An English muffin with a side of sustainability: National bakery goes microgrid

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Environmental, social and corporate governance (ESG) investments are reaching record levels and driving up demand for clean energy as businesses strive to achieve sustainability goals. Where microgrids will fit into this trend remains an open question. But a major US bakery company is offering a model.

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Thomas’ English muffins is a brand of Bimbo Bakeries. Photo by Brent Hofacker/Shutterstock.com

Bimbo Bakeries USA, the maker of such products as Thomas’ English muffins, Arnold bread, and Sara Lee and Entenmann’s pastries, plans to install microgrids at six manufacturing facilities over the next year with the help of GreenStruxure, a subsidiary of Schneider Electric.

The bakeries are in California, a power outage-prone state where microgrids are being built at a rapid clip to keep the electricity flowing. But the motivation of Bimbo Bakeries is different. The subsidiary of Mexico-based multinational Grupo Bimbo sees microgrids as a carbon reduction play.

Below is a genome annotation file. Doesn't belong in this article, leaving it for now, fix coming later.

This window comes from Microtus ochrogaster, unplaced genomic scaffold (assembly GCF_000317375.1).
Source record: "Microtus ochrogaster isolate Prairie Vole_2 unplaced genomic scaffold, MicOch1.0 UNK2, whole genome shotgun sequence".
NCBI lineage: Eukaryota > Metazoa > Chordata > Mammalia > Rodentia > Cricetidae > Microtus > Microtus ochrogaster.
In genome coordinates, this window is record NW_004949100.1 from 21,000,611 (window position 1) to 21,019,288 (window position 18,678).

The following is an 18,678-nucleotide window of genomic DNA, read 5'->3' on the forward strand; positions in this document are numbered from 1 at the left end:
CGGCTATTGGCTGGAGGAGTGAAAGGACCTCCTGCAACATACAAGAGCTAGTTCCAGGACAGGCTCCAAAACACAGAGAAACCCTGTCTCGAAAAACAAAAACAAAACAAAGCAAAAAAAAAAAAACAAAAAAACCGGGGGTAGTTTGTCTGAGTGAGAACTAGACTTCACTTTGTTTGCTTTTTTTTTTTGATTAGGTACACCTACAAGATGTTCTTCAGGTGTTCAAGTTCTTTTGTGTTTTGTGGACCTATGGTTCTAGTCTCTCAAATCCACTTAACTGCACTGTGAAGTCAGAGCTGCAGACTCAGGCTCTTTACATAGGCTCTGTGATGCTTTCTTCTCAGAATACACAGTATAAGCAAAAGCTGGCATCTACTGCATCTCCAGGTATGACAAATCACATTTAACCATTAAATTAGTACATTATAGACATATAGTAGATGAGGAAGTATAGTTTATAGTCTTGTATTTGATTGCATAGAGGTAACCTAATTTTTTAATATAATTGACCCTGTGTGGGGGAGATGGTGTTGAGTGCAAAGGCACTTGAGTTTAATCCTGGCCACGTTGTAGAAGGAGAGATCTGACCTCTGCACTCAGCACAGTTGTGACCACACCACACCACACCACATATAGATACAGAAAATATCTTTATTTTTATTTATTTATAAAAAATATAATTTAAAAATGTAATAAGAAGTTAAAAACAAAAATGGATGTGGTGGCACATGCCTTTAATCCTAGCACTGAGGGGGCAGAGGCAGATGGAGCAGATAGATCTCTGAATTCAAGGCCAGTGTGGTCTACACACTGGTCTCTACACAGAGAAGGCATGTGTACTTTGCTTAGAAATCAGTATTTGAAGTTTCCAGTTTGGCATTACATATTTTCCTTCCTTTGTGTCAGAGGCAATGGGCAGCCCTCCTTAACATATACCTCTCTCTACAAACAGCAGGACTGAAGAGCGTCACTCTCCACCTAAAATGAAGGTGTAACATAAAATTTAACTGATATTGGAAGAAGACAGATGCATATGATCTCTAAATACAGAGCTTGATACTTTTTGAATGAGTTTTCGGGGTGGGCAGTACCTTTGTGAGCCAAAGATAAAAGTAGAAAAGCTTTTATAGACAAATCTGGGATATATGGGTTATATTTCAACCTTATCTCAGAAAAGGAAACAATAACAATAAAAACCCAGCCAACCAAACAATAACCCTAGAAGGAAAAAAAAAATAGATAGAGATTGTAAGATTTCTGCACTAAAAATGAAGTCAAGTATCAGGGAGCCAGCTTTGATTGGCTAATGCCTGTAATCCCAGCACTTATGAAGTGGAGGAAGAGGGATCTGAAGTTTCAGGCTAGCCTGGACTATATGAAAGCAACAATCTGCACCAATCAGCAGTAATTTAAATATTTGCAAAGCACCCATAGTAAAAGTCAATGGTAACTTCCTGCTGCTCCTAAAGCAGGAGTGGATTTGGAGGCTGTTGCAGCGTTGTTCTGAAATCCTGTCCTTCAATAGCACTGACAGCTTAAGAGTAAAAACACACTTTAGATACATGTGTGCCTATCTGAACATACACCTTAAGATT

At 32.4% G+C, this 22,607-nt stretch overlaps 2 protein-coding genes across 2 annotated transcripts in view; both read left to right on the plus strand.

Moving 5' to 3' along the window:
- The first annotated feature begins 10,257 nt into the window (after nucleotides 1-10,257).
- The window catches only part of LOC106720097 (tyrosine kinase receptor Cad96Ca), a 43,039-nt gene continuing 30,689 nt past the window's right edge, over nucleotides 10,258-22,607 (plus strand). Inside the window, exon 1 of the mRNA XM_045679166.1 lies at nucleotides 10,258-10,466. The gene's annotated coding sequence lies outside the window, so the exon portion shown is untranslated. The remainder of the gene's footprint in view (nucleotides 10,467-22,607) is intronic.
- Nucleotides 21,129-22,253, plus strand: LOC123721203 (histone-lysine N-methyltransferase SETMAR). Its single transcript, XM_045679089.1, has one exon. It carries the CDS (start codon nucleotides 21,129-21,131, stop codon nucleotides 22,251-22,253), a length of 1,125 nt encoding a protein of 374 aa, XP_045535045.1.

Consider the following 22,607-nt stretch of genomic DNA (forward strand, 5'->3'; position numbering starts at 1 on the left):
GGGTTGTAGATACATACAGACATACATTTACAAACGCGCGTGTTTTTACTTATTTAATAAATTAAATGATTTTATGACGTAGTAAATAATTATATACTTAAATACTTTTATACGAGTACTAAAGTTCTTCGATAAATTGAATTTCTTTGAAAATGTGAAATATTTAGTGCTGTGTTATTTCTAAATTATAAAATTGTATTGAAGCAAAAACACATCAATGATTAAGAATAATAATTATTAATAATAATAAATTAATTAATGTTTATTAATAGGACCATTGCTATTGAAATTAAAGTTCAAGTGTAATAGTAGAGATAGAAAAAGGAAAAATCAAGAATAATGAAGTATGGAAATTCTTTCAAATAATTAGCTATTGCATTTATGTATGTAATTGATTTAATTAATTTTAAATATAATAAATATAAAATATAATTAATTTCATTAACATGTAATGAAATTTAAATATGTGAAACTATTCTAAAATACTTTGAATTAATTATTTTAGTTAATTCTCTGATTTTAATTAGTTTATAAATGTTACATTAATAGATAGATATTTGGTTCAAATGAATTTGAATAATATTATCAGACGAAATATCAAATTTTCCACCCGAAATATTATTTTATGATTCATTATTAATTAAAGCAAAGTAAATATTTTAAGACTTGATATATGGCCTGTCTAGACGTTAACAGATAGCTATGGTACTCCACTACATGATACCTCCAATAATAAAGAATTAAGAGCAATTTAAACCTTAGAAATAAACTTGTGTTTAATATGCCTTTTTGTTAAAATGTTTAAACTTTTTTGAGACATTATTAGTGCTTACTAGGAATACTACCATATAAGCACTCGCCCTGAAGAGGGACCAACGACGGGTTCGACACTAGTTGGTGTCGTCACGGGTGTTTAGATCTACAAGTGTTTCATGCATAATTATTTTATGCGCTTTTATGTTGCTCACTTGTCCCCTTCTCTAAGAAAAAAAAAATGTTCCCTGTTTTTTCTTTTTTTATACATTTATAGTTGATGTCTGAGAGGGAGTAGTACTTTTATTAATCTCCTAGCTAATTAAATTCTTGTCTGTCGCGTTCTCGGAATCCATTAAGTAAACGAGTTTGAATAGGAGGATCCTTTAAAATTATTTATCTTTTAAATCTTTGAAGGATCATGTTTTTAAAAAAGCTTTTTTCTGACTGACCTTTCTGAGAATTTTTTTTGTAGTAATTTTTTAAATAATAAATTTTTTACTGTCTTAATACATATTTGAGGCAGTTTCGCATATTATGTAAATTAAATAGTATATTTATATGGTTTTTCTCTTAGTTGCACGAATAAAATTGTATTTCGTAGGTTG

“Grupo Bimbo and Bimbo Bakeries USA are committed to net zero carbon by 2050,” said Chris Wolfe, Bimbo Bakeries USA’s senior director of environmental sustainability. “These on-site microgrids represent a key component to our diversified strategy.”

The solar plus storage microgrids will serve bakeries in Montebello, Placentia, Oxnard, San Luis Obispo, South San Francisco and Sacramento. Bimbo has more than 60 manufacturing facilities in the US but chose these six sites because of their energy intensity and the decarbonization opportunity they offer. Also playing into the decision was the high cost of utility power in California.